Ohio Mental Health Member

With your help, NAMI can continue its work as America's largest grassroots mental health organization dedicated to improving the lives of individuals and families affected by mental illness.

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Posted on Mar 05, 2018

NAMI Ohio 2018 Statewide Conference
May 4-5, 2018
Hyatt Regency Columbus

Registration is NOW OPEN for the 2018 NAMI Ohio Statewide Conference, and it has received approval for 6.50 (3.50 on May 4th and 3.00 on May 5th) CE hours!

This year’s conference theme is Fulfilling the Promise and will focus on the various topics that impact individuals living with mental illness, their families and caregivers and those working within the mental health system.

In addition to keynote speakers and workshops, special sessions including a CIT Advanced Training, Parent Peer Support Certification Training, Ohio Adult Care Facilities Annual Meeting and the YouthMOVE Ohio Annual Meeting, will be included in the conference.

For the program schedule, including workshop descriptions, pricing and registration information visit the registration website at tinyurl.com/NAMIConference2018 and click register to create an account and see the most up-to-date information regarding the conference. Once you sign in, click on Products, scroll to find appropriate selections, and click on the + sign on the right. This will add it to your cart.  Before checking out, you will have to take a survey or two based on your selections.

A limited number of scholarships will be available to those who are living with mental illness and their caregivers. Scholarships can be requested when registering online.

Save the Date: NAMI Ohio Statewide Conference

Posted on Sep 11, 2017

Fulfilling the Promise Statewide Conference

May 4-5, 2018

Hyatt Regency Columbus
350 N High Street
Columbus, OH 43215

*Registration information to follow

Adam - Amanda Mental Health Rehabilitation Center

Posted on Jan 25, 2017


In 2010, Adam Knapp, a 30-year old man living with schizophrenia and an avid outdoorsman, drove into oncoming traffic, ending his life and taking the life of another. Just eighteen days before, he had attempted suicide and filtered in and out of three different Ohio hospitals. When leaving the last hospital, his parents described him as symptomatic, yet he was released anyway.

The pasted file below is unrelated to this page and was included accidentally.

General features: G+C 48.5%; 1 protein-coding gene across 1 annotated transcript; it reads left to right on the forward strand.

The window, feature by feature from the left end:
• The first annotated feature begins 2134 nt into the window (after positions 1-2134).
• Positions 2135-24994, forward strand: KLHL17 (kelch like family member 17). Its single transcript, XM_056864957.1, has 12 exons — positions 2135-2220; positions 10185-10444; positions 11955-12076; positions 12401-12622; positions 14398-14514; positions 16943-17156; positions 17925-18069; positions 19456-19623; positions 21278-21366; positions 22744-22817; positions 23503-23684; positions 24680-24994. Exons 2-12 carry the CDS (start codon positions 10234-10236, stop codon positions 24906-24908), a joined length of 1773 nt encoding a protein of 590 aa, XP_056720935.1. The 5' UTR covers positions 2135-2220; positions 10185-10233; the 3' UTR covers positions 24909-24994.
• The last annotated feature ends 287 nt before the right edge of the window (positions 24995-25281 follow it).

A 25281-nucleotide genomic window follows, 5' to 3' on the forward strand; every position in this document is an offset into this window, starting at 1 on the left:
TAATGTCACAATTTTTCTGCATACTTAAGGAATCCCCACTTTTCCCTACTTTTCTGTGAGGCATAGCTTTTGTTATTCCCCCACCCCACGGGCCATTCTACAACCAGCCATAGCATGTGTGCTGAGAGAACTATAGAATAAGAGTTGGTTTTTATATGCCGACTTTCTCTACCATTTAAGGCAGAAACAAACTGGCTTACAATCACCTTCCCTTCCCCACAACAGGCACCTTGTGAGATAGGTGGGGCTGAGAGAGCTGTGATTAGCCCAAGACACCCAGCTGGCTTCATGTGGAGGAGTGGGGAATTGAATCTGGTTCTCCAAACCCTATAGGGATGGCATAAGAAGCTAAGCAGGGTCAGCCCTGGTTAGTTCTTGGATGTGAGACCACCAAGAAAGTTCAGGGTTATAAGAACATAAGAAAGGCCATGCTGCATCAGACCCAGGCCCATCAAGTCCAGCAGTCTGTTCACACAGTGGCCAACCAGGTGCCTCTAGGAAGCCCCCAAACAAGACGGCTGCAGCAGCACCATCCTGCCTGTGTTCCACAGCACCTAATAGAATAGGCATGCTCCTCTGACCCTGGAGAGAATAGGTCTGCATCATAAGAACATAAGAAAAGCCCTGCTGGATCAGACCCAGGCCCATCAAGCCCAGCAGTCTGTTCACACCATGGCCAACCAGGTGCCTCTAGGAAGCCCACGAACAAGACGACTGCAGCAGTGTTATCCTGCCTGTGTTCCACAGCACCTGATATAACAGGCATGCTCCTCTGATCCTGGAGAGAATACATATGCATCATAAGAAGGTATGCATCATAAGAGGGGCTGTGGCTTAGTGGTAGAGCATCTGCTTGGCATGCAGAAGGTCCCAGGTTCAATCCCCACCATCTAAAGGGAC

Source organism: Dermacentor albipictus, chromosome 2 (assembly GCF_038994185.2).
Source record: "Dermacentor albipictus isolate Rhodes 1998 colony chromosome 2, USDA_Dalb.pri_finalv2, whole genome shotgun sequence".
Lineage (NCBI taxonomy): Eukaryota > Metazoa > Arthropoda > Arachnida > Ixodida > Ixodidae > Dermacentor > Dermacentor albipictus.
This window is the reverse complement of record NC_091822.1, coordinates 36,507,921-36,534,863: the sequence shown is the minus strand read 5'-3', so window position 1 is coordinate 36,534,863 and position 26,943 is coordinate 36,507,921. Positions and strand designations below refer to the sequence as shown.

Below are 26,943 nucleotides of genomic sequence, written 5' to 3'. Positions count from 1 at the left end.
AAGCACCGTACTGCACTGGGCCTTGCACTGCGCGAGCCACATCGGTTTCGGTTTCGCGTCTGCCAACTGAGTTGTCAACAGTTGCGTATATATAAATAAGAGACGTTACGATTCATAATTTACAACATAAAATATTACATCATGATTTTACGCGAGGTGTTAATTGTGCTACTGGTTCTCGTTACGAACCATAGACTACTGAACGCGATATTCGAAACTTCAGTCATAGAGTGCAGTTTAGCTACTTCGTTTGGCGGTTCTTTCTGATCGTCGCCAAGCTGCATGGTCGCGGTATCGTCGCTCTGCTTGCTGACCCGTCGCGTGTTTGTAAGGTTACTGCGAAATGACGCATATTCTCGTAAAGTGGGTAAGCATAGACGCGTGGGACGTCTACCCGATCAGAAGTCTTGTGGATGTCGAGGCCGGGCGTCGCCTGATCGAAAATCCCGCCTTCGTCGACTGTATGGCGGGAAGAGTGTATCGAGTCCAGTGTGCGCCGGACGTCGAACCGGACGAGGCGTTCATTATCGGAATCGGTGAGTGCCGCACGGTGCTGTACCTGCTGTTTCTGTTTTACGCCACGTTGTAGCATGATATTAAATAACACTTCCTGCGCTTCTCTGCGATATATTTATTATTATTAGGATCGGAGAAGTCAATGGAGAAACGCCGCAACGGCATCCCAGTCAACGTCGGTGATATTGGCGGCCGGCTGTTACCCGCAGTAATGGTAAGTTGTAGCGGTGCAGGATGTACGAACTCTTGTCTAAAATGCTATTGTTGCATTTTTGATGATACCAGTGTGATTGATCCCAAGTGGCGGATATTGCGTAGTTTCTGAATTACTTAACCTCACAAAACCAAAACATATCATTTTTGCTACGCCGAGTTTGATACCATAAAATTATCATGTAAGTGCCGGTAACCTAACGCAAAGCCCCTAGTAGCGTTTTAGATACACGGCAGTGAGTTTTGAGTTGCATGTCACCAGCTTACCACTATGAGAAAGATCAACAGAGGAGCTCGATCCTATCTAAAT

Amanda Baker was a fervid mental health advocate who testified for Senate Bill 43, which gave judges the ability to order outpatient treatment for people with mental illnesses. This cause hit close to home for her and her family. She struggled with depression and lost her life to suicide at age 26 when she walked in front of a semi-tractor just days after leaving the hospital.

In both cases, the loving and supportive families of these young people tried desperately to get them help. Unfortunately, the mental health system failed them.

Hospital stays are often too short to properly stabilize people and prepare them for life outside a secure hospital environment. With many other major hospitalizations, patients are sent to a rehabilitation facility after discharge to recuperate and rebuild strength. This isn’t the case with mental illness. Patients are often sent home alone, dropped at a homeless shelter or released to a family member ill-equipped to offer the needed rehabilitation services. 

As the deaths of Adam and Amanda illustrate, the consequences of inadequate treatment can be tragic. Many people discharged end up back in the hospital, in prison, homeless, or dead due to the lack of community supports. The suicide rate in adults with mental disorders within the first ninety days after discharge is over fourteen times higher than the average rate of suicide in the United States.

The fact of the matter is that there simply are not enough mental health resources available upon discharge to care for this vulnerable group.

The deaths of these two people are tragic, but we can help prevent future tragedies by working to change the mental health system little by little.

In honor of these two individuals who lost their battles with mental illness, NAMI Ohio is excited to share a new approach to this crisis. The Adam-Amanda Mental Health Rehabilitation Center in Athens, Ohio will be a pilot facility and the first of its kind. It provides a place for people with severe mental illness to go after release from the hospital and stabilize under supervised care before re-entering the community.

Although operating funds have been secured by the Athens-Hocking-Vinton Mental Health Board and the Ohio Department of Mental Health, capital funds are needed to build the facility. It is our hope the Adam and Amanda Rehabilitation Center will become the Ohio and national model for transition from psychiatric rehabilitation to home.

Please click here to donate to this cause to help save lives.

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